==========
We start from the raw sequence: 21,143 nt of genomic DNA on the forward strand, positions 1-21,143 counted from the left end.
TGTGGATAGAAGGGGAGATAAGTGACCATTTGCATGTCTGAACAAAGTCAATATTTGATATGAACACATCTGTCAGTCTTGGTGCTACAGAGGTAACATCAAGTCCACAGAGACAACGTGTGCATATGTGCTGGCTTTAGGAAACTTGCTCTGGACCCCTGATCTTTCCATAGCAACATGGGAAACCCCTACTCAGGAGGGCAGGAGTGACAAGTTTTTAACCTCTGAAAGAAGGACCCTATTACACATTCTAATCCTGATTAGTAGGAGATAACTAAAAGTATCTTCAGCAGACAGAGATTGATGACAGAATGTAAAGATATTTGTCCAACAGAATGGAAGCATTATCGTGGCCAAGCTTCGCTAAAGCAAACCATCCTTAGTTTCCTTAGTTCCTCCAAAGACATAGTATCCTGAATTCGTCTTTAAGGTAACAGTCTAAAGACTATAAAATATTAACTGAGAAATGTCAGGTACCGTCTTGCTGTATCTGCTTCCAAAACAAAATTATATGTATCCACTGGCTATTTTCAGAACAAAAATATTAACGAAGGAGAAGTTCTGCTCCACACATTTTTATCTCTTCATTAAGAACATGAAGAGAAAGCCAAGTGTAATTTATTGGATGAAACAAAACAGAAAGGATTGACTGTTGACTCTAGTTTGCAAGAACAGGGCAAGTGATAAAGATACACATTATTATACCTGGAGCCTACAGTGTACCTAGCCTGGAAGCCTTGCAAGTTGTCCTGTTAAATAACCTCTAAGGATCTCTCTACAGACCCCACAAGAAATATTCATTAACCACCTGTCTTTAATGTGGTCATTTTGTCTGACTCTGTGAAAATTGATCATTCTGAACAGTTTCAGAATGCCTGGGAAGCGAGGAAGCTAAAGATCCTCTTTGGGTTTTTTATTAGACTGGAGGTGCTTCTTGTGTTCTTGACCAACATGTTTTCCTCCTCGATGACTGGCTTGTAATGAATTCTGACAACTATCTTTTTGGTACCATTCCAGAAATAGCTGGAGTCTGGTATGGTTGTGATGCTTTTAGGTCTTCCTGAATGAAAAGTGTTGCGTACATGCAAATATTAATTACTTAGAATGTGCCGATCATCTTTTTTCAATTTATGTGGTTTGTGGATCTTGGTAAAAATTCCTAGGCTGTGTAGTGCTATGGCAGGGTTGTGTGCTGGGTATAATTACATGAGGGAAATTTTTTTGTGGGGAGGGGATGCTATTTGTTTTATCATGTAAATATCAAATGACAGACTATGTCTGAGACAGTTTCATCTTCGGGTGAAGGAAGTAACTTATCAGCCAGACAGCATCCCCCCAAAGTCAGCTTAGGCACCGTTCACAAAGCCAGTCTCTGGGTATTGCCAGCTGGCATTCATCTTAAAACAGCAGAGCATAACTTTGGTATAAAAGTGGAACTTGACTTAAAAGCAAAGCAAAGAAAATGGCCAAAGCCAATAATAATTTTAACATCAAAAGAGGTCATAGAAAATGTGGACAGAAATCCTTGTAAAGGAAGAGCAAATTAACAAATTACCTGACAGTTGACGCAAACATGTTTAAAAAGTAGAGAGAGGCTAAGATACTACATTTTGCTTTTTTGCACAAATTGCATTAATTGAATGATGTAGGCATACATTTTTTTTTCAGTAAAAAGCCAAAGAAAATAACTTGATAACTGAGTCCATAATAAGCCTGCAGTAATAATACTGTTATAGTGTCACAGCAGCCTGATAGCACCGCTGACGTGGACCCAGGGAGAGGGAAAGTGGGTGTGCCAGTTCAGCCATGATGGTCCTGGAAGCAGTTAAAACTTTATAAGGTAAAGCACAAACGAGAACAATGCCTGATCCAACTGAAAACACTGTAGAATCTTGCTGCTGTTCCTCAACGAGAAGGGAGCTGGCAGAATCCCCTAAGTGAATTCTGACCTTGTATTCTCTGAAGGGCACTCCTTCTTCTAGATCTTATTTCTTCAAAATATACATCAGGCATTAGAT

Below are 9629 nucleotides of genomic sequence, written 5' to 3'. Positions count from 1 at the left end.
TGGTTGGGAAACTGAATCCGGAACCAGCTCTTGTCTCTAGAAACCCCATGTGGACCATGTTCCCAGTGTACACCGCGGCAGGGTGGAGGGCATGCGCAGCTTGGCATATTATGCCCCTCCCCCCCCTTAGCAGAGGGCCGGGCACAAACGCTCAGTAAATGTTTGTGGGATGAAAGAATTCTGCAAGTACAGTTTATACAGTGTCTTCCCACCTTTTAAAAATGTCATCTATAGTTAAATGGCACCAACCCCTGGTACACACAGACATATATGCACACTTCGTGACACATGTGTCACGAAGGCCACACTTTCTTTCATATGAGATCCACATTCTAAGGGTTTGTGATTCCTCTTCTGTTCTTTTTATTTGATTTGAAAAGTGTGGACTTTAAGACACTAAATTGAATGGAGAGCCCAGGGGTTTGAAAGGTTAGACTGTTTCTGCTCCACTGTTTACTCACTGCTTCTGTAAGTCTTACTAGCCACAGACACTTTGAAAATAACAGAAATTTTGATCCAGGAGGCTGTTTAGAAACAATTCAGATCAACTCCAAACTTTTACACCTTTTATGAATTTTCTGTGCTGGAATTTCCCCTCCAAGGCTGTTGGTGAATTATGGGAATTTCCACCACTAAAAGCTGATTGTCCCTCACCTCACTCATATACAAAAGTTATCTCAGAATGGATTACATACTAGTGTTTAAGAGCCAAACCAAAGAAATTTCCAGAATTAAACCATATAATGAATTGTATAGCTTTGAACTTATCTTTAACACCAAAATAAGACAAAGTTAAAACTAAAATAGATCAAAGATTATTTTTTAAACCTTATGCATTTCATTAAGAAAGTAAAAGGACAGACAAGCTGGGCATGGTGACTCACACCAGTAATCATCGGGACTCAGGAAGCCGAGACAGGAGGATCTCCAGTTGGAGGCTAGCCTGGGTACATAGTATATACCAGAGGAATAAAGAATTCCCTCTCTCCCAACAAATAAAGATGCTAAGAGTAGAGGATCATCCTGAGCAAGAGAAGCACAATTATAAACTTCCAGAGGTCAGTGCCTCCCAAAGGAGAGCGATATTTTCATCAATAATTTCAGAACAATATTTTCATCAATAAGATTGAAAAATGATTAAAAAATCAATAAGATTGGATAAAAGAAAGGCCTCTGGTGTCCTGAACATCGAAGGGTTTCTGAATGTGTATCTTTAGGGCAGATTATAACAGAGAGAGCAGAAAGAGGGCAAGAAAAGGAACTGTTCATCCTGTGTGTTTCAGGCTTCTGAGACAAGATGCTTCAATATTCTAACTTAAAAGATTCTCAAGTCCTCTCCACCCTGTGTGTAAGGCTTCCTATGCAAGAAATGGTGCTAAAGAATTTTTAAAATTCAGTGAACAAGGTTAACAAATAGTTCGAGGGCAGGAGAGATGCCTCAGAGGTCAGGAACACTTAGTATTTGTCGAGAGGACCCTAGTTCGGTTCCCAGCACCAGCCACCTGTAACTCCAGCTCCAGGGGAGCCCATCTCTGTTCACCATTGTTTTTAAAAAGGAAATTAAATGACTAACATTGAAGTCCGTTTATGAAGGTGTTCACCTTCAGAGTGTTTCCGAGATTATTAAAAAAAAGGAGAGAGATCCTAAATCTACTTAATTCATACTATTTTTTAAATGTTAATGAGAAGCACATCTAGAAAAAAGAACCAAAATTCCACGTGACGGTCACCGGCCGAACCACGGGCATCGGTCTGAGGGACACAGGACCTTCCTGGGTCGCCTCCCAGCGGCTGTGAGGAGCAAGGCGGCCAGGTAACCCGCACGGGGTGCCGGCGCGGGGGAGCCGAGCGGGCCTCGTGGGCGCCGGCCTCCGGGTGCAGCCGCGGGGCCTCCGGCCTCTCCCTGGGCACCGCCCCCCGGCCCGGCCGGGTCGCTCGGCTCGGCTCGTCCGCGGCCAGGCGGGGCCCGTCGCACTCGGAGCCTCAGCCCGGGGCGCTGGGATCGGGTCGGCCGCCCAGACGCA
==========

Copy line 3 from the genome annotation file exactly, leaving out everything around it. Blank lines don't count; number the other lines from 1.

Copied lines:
Below are 9629 nucleotides of genomic sequence, written 5' to 3'. Positions count from 1 at the left end.